String Art Making its Way into Living Rooms

String art is the process of creating geometric designs by weaving colorful string, wool, wire, or yarn between hammered nails. Thread lines are used by artists to produce carving patterns that can take on a variety of appealing shapes. Using thread and nails to create angles was an organic notion that evolved into a unique style of art. Not long ago, it was not well understood in Addis Ababa. Since recently, however, this form of art is making its way to luxurious residences and taking center stage at art exhibitions, writes EBR’s Trualem Asmare.

The original purpose of string art was to illustrate mathematical and engineering concepts. Mary Everest Boole, an Englishwoman and educator, developed it and introduced curve stitching  as a way to make math enjoyable for her young students.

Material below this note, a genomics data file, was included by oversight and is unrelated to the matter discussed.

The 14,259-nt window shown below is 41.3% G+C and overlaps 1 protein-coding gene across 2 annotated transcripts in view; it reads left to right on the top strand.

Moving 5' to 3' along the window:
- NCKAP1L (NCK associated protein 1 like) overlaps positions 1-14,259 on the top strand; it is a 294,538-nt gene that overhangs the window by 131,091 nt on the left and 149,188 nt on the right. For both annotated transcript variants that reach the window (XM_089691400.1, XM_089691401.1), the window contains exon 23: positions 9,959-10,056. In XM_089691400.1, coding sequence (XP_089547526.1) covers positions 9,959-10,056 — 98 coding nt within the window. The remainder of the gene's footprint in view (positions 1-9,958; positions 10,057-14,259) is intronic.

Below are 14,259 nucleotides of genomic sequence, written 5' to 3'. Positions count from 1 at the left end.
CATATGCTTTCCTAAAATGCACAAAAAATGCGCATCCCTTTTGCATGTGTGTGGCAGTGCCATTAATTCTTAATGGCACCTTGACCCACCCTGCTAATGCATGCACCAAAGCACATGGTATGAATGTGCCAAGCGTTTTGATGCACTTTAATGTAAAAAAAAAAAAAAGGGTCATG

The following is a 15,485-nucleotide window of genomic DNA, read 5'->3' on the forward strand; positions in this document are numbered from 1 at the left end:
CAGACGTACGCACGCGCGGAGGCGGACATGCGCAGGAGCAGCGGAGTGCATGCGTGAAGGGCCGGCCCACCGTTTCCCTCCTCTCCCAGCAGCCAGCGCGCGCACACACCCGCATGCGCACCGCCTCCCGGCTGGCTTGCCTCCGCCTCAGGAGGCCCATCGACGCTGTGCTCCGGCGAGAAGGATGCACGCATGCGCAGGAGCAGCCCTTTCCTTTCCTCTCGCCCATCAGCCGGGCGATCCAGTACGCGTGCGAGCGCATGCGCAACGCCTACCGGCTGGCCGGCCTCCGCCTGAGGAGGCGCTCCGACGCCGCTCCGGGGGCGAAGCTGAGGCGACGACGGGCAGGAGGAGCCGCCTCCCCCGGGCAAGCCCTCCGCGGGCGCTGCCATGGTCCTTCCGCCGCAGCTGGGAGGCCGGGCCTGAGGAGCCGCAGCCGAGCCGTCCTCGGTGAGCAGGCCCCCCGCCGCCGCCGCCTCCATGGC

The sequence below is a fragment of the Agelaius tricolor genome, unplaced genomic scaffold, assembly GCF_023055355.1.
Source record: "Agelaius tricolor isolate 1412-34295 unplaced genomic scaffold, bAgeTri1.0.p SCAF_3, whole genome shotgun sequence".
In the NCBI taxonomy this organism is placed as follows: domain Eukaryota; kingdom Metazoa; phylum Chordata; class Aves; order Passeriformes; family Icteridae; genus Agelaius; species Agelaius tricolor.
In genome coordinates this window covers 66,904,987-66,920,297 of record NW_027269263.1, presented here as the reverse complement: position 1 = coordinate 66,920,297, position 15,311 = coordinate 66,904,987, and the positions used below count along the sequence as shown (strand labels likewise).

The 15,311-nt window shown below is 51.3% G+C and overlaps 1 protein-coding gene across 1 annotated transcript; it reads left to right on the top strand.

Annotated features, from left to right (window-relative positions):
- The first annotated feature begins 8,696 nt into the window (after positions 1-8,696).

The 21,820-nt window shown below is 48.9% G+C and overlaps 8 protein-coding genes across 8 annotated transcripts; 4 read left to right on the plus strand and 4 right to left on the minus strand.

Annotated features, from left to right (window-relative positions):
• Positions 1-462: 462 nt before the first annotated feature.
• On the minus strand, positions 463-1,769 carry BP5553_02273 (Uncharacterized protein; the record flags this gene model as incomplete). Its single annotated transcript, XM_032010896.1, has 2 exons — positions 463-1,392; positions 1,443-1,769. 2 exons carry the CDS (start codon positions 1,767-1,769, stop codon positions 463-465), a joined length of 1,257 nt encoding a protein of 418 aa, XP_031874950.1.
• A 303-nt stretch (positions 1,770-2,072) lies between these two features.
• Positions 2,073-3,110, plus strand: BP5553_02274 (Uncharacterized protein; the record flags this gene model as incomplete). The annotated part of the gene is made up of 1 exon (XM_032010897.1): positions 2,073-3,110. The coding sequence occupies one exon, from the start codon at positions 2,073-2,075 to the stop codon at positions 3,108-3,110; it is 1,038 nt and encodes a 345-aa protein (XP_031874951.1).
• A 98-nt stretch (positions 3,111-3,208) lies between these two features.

String art and curve stitching started out as  practical tools, employed by the likes of Pierre Bézier (a French mathematician and engineer) in automobile design back in the 1960s. His innovation, named the Bézier curve, is still used today in computer typeface creation and animation. The practical tool, however, has evolved into a form of art over the past few decades, growing in popularity across the globe.